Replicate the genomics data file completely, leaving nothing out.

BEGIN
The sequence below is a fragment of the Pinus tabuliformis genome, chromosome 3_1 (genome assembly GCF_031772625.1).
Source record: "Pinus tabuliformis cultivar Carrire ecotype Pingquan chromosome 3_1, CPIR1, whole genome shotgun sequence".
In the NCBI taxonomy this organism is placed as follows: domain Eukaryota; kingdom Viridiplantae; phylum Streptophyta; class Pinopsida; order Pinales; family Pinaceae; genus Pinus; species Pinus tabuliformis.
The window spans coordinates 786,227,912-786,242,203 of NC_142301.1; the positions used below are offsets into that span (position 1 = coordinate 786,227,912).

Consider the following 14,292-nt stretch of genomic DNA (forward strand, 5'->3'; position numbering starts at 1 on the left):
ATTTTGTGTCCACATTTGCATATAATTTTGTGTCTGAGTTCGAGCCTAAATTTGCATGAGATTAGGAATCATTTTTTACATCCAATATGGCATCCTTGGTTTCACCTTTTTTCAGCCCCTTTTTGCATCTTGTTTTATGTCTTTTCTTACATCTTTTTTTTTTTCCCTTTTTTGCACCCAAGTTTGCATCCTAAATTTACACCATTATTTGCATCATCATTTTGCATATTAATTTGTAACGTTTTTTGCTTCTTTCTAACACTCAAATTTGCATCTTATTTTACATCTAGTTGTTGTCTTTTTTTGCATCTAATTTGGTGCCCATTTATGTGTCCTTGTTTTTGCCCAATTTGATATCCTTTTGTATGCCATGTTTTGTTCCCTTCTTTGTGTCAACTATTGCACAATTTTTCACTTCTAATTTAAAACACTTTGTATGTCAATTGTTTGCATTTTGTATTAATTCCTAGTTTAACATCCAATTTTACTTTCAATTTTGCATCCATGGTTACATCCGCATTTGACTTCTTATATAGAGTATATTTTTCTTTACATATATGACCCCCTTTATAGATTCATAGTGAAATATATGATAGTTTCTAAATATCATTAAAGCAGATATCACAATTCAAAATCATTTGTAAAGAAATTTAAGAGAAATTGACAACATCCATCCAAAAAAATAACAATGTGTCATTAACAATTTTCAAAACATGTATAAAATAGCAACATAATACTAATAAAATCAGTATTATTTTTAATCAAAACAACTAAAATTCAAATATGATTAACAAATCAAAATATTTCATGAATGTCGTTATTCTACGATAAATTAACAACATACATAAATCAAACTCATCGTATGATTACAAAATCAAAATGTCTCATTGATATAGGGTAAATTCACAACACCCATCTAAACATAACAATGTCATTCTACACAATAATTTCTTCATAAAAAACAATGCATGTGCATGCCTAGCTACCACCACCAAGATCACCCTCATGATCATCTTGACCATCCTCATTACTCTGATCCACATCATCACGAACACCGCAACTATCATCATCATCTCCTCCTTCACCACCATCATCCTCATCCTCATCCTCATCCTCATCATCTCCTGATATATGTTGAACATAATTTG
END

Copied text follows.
The sequence below is a fragment of the Pinus tabuliformis genome, chromosome 3_1 (genome assembly GCF_031772625.1).
Source record: "Pinus tabuliformis cultivar Carrire ecotype Pingquan chromosome 3_1, CPIR1, whole genome shotgun sequence".
In the NCBI taxonomy this organism is placed as follows: domain Eukaryota; kingdom Viridiplantae; phylum Streptophyta; class Pinopsida; order Pinales; family Pinaceae; genus Pinus; species Pinus tabuliformis.
The window spans coordinates 786,227,912-786,242,203 of NC_142301.1; the positions used below are offsets into that span (position 1 = coordinate 786,227,912).

Consider the following 14,292-nt stretch of genomic DNA (forward strand, 5'->3'; position numbering starts at 1 on the left):
ATTTTGTGTCCACATTTGCATATAATTTTGTGTCTGAGTTCGAGCCTAAATTTGCATGAGATTAGGAATCATTTTTTACATCCAATATGGCATCCTTGGTTTCACCTTTTTTCAGCCCCTTTTTGCATCTTGTTTTATGTCTTTTCTTACATCTTTTTTTTTTTCCCTTTTTTGCACCCAAGTTTGCATCCTAAATTTACACCATTATTTGCATCATCATTTTGCATATTAATTTGTAACGTTTTTTGCTTCTTTCTAACACTCAAATTTGCATCTTATTTTACATCTAGTTGTTGTCTTTTTTTGCATCTAATTTGGTGCCCATTTATGTGTCCTTGTTTTTGCCCAATTTGATATCCTTTTGTATGCCATGTTTTGTTCCCTTCTTTGTGTCAACTATTGCACAATTTTTCACTTCTAATTTAAAACACTTTGTATGTCAATTGTTTGCATTTTGTATTAATTCCTAGTTTAACATCCAATTTTACTTTCAATTTTGCATCCATGGTTACATCCGCATTTGACTTCTTATATAGAGTATATTTTTCTTTACATATATGACCCCCTTTATAGATTCATAGTGAAATATATGATAGTTTCTAAATATCATTAAAGCAGATATCACAATTCAAAATCATTTGTAAAGAAATTTAAGAGAAATTGACAACATCCATCCAAAAAAATAACAATGTGTCATTAACAATTTTCAAAACATGTATAAAATAGCAACATAATACTAATAAAATCAGTATTATTTTTAATCAAAACAACTAAAATTCAAATATGATTAACAAATCAAAATATTTCATGAATGTCGTTATTCTACGATAAATTAACAACATACATAAATCAAACTCATCGTATGATTACAAAATCAAAATGTCTCATTGATATAGGGTAAATTCACAACACCCATCTAAACATAACAATGTCATTCTACACAATAATTTCTTCATAAAAAACAATGCATGTGCATGCCTAGCTACCACCACCAAGATCACCCTCATGATCATCTTGACCATCCTCATTACTCTGATCCACATCATCACGAACACCGCAACTATCATCATCATCTCCTCCTTCACCACCATCATCCTCATCCTCATCCTCATCCTCATCATCTCCTGATATATGTTGAACATAATTTG